John Lawrence, a Dallas-based attorney with Baker Botts who defends corporations against shareholder lawsuits, agreed that the vote does not end the legal dispute and automatically gives Musk stock options. But he says it gives Tesla a strong case to overturn the decision.

He expects Musk and Tesla to argue that shareholders were fully informed before the recent votes, so McCormick should reverse its decision. But the plaintiff in the lawsuit will argue that the vote has no impact and is not legally binding, Lawrence said.

The vote, he said, was made under Delaware law and must be considered by the judge.

“This shareholder vote is a strong signal that you now have an absolutely well-informed body of shareholders,” he said. β€œThe judge in Delaware can still decide that this does not change anything about her previous decision and does not require her to make any other decision going forward. But I think it definitely gives Tesla and Musk strong ammunition to try to get him to reconsider this.”

If the ruling stands, then Musk will likely appeal to the Delaware Supreme Court, Lawrence said.

Many institutional investors have come out against Musk’s hefty payout, some citing the company’s recent struggles. But analysts said individual shareholder votes are likely to put Musk’s pay over the top.

Earlier Thursday, Tesla revealed that shareholders were voting on Musk’s pay package by a wide margin. That sent the company’s shares up 3% by the close of trading.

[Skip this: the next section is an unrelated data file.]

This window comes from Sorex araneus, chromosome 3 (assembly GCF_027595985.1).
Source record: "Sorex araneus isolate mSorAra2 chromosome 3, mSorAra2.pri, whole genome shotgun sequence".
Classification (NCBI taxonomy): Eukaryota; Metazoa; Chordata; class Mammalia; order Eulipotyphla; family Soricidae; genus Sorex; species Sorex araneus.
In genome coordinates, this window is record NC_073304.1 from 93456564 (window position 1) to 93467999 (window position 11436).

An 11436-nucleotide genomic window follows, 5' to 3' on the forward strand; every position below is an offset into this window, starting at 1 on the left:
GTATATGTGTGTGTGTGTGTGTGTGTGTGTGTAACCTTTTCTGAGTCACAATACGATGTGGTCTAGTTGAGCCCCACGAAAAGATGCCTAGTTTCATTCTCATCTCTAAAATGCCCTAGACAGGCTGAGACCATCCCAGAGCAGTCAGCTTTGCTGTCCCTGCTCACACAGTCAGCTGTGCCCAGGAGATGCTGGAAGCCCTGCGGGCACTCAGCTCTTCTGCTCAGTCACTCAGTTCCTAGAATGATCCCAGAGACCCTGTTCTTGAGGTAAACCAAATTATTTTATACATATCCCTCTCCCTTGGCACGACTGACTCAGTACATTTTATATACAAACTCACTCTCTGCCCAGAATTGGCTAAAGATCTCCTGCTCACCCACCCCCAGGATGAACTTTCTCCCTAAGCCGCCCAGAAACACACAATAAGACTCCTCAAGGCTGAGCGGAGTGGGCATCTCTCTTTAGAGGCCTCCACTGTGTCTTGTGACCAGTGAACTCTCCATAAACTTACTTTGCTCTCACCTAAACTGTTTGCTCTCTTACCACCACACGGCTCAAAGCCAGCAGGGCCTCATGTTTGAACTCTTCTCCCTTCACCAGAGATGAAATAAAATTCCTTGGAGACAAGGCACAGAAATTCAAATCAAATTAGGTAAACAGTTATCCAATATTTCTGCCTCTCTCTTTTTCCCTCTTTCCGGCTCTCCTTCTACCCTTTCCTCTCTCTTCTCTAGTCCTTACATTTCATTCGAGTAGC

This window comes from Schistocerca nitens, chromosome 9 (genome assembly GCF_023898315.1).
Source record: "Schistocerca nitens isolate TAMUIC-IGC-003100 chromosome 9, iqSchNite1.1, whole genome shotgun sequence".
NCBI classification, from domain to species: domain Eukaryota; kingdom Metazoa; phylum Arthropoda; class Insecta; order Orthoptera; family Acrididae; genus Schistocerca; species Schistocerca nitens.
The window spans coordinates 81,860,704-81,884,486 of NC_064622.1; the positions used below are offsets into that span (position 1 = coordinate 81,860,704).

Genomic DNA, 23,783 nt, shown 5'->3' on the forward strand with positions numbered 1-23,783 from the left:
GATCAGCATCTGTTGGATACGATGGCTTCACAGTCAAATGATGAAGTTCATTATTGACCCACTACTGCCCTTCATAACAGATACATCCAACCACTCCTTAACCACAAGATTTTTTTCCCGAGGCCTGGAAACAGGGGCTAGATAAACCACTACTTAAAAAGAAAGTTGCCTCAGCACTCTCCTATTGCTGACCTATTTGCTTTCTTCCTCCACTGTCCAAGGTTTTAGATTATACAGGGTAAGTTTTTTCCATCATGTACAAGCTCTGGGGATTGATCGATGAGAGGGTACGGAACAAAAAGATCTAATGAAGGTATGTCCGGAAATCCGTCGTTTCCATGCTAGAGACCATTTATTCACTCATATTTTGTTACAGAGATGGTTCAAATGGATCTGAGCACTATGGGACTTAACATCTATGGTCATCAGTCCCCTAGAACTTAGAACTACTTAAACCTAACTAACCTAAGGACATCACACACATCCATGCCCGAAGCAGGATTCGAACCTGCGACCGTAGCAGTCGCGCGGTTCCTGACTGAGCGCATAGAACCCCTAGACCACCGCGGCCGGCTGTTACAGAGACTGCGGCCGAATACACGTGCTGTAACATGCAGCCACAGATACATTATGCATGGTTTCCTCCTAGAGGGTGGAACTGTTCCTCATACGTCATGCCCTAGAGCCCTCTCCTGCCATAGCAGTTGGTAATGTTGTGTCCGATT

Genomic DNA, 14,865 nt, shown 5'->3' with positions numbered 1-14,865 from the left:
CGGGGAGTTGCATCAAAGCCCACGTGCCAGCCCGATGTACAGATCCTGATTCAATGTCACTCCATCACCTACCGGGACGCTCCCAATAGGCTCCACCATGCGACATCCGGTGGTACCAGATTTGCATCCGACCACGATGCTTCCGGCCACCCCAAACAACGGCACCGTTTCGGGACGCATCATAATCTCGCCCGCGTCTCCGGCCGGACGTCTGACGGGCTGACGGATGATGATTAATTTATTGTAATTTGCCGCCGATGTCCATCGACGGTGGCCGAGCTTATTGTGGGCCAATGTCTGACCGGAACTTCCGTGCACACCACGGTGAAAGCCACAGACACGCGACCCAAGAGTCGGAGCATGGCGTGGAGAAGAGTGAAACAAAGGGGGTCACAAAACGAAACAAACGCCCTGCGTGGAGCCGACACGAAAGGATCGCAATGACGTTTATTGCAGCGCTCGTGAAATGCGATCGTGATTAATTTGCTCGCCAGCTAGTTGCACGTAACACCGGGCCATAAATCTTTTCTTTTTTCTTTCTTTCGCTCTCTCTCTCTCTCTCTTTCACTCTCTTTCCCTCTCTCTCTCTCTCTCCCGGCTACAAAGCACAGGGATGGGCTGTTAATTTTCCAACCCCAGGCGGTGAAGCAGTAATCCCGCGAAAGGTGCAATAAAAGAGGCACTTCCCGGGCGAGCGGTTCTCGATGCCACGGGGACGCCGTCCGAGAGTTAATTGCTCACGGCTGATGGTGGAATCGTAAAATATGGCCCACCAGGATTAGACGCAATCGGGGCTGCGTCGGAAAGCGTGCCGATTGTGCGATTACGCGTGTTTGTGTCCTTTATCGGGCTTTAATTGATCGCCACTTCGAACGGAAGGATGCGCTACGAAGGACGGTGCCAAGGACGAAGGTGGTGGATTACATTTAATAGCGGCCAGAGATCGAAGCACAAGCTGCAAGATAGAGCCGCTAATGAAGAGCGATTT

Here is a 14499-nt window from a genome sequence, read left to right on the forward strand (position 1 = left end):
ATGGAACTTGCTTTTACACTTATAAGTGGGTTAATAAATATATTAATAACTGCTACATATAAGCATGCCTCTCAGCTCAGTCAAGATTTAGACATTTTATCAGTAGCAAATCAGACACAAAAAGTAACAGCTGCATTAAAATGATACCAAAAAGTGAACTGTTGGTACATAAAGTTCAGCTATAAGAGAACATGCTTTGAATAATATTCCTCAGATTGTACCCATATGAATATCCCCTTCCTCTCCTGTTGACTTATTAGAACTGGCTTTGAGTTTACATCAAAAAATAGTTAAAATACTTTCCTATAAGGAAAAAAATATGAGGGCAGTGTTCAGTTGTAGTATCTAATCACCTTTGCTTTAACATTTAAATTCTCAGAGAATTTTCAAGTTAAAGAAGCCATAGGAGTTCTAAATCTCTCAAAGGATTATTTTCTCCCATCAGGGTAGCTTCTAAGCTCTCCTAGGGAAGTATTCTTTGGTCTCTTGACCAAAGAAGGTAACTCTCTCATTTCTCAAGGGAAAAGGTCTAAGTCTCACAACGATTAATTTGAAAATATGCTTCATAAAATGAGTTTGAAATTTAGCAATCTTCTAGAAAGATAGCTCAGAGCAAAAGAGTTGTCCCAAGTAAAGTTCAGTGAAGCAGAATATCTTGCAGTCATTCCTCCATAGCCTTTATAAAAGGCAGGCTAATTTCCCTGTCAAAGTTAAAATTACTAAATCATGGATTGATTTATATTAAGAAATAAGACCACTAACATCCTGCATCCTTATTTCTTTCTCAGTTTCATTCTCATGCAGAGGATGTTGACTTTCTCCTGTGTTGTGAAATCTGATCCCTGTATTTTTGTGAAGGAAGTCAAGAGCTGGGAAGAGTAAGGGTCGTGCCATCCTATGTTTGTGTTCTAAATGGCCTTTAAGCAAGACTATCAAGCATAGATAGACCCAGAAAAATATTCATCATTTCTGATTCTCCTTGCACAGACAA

After the votes were announced, Musk began telling shareholders about new developments in the company’s “Full Self-Driving” system. It has jeopardized the company’s future in the development of autonomous vehicles, robots and artificial intelligence.

“Full Self-Driving” continues to improve with new versions, and its safety is miles better than human drivers, Musk said.

“This is actually going to work. This is going to happen. Mark my words, it’s just a matter of time,” he said.

Despite its name, Full Self-Driving can’t drive itself, and the company says human drivers must be ready to step in at all times. Tesla’s “Full Self-Driving” device went on sale in late 2015, and Musk has used the name ever since as the company collected data to teach its computers how to drive.

In 2019, Musk promised a fleet of autonomous robotaxis by 2020, and he said in early 2022 that the cars would be autonomous that year. In April last year, Musk said the system should be ready by 2023.

Since 2021, Tesla has been beta testing “Full Self-Driving” using volunteer owners. US safety regulators last year forced Tesla to withdraw the software after finding that the system misbehaved around intersections and could violate traffic laws.

Musk also said the company is making great progress on its Optimus humanoid robot. It currently has two working at its factory in Fremont, Calif., removing battery cells from a production line and placing them in shipping containers, he said.

Despite the layoff of the team working on Tesla’s Supercharger electric vehicle charging network, Musk said he thinks the company will deploy more chargers this year “that are actually working” than the rest of the industry. In the second half of the year, he expects to spend $500 million on Superchargers, Musk said.